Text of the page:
ISEE Upper Level Verbal : Synonyms: Determining Part of Speech

Study concepts, example questions & explanations for ISEE Upper Level Verbal

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Example Questions

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Example Question #1 : Synonyms: Determining Part Of Speech

Select the answer choice that is closest in meaning to the word in capital letters.

MERIT

Possible Answers:

emblem

patch

symbol

badge

deserve

Correct answer:

deserve

Explanation:

The word “merit” is often used as a verb, and it is in this sense that it is implied here. All of the wrong options are tempting because one might think of receiving a “merit badge” or at least a “merit symbol.” These are all unacceptable, because even if the word can be thus applied as an adjective to the given noun, it does not mean the same thing as the noun does. The word “merit,” when used as a verb, means to deserve praise. For instance, it can be used in a sentence like, “After John saved the girl from the freezing water, nobody doubted that he merited the praise of the whole community for his act of bravery.” Given this usage of “merit,” the best option is “deserve.”

Example Question #2 : Synonyms: Determining Part Of Speech

Select the answer choice that is closest in meaning to the word in capital letters.

STEM

Possible Answers:

flower

arboreal

floral

glare

halt

Correct answer:

halt

Explanation:

Do not be fooled by the plant-related words offered as options. The word “stem” comes from Germanic bases meaning to stop. One could say, “After three months of fighting, the army finally stemmed the advancing foes and began to push them back to their own land.” Among the options provided, “halt” most closely matches this sense.

Example Question #3 : Synonyms: Determining Part Of Speech

Select the answer choice that is closest in meaning to the word in capital letters.

MODERATE

Possible Answers:

Allay

Levitate

Squander

Enable

Amass

Correct answer:

Allay

Explanation:

"Moderate" is a word that as an adjective means "average in amount, intensity, quality, or degree," and as a verb means "make or become less extreme, intense, rigorous, or violent," and as a noun means "one who is moderate." Since all of our answer choices are verbs, we need to pick out one that means something like "make or become less intense." While "enable" may look like a good answer choice, it actually means "give someone the means or authority to do something," so it is not the word we're looking for. "Allay," on the other hand, means "diminish or put at rest fear or suspicion; relieve or alleviate pain or hunger," and since it is the answer choice closest in meaning to "moderate," it is the correct answer.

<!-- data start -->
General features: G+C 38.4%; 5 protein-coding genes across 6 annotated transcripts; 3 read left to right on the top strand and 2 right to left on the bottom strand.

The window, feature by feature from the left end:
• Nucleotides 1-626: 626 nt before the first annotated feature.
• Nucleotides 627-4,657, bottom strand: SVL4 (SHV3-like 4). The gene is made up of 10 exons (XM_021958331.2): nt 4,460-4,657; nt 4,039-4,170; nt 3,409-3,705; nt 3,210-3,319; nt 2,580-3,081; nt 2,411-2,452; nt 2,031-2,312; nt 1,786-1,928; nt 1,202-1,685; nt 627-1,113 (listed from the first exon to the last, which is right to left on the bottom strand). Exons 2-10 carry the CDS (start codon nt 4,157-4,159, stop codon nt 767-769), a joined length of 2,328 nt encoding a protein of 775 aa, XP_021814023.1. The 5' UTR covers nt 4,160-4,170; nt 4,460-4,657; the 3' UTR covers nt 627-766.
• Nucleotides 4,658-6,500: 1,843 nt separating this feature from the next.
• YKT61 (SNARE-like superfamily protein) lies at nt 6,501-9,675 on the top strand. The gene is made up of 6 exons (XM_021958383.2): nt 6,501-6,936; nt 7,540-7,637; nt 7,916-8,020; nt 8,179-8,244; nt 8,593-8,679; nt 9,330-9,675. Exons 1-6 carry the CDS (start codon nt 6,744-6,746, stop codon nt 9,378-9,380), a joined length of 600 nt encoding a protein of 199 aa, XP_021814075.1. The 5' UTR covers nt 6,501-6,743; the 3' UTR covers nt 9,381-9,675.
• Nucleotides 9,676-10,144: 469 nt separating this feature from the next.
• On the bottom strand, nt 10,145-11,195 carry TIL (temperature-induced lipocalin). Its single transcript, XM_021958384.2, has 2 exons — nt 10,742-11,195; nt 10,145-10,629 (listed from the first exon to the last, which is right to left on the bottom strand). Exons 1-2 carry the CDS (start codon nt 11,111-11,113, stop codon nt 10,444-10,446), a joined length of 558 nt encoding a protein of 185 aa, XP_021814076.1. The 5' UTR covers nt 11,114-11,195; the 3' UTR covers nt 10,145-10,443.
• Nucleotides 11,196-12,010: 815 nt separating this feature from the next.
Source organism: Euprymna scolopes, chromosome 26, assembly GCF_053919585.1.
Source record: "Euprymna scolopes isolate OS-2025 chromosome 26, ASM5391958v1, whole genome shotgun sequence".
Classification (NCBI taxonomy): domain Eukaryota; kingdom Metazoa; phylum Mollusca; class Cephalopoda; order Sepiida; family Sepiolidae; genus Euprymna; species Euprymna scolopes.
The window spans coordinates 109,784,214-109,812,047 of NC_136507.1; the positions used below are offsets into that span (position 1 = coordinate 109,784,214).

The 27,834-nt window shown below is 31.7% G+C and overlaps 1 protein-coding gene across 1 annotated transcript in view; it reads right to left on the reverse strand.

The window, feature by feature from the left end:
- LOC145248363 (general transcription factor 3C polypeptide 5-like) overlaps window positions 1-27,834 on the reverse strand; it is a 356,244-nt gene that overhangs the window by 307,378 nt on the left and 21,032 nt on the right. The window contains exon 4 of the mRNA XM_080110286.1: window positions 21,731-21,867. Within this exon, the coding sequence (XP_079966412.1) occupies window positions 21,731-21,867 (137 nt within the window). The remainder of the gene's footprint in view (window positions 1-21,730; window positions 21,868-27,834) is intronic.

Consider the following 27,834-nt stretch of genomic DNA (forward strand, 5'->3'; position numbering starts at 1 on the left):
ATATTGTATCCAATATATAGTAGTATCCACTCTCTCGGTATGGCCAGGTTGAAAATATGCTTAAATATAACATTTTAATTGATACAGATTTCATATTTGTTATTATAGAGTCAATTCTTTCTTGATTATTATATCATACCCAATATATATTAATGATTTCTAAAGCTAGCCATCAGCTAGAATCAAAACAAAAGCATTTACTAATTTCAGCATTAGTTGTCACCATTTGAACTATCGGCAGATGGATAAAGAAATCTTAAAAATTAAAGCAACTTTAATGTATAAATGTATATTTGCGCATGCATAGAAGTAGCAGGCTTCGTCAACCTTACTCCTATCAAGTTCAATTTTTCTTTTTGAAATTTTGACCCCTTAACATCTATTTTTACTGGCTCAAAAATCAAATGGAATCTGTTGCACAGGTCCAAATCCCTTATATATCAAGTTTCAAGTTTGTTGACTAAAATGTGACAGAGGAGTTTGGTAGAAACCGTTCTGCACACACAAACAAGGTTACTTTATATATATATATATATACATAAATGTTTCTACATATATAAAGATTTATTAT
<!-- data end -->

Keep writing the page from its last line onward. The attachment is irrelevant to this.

Example Question #4 : Synonyms: Determining Part Of Speech

Select the answer choice that is closest in meaning to the word in capital letters.

GALL

Possible Answers:

Egress

Timidity

Brashness

Benevolence

Conoisseur

Correct answer:

Brashness

Explanation:

"Gall" and "brashness" both mean nerve or brazeness. "Benevolence" means charity or compassion. "Timidity" means shyness or reserve. "Connoisseur" means aficionado or expert. "Egress" means exit or departure

Example Question #5 : Synonyms: Determining Part Of Speech

Select the answer choice that is closest in meaning to the word in capital letters.

FASHION

Possible Answers:

Sanctify

Eulogize

Culture

Refine

Forge

Correct answer:

Forge

Explanation:

Be very careful not to be carried away into false synonyms with simple words! “Fashion” can be used in ways other than fashionable clothing and such things. The word can also mean to make, as in, “He fashioned a sword out of molten steel.” Thus, the word “forge,” which deals with just such smith work, is the best option. Do not think that “fashion” is synonymous with “culture” or “refine," though “fashionable things” might be called either cultured or refined.

Example Question #6 : Synonyms: Determining Part Of Speech

Select the answer choice that is closest in meaning to the word in capital letters.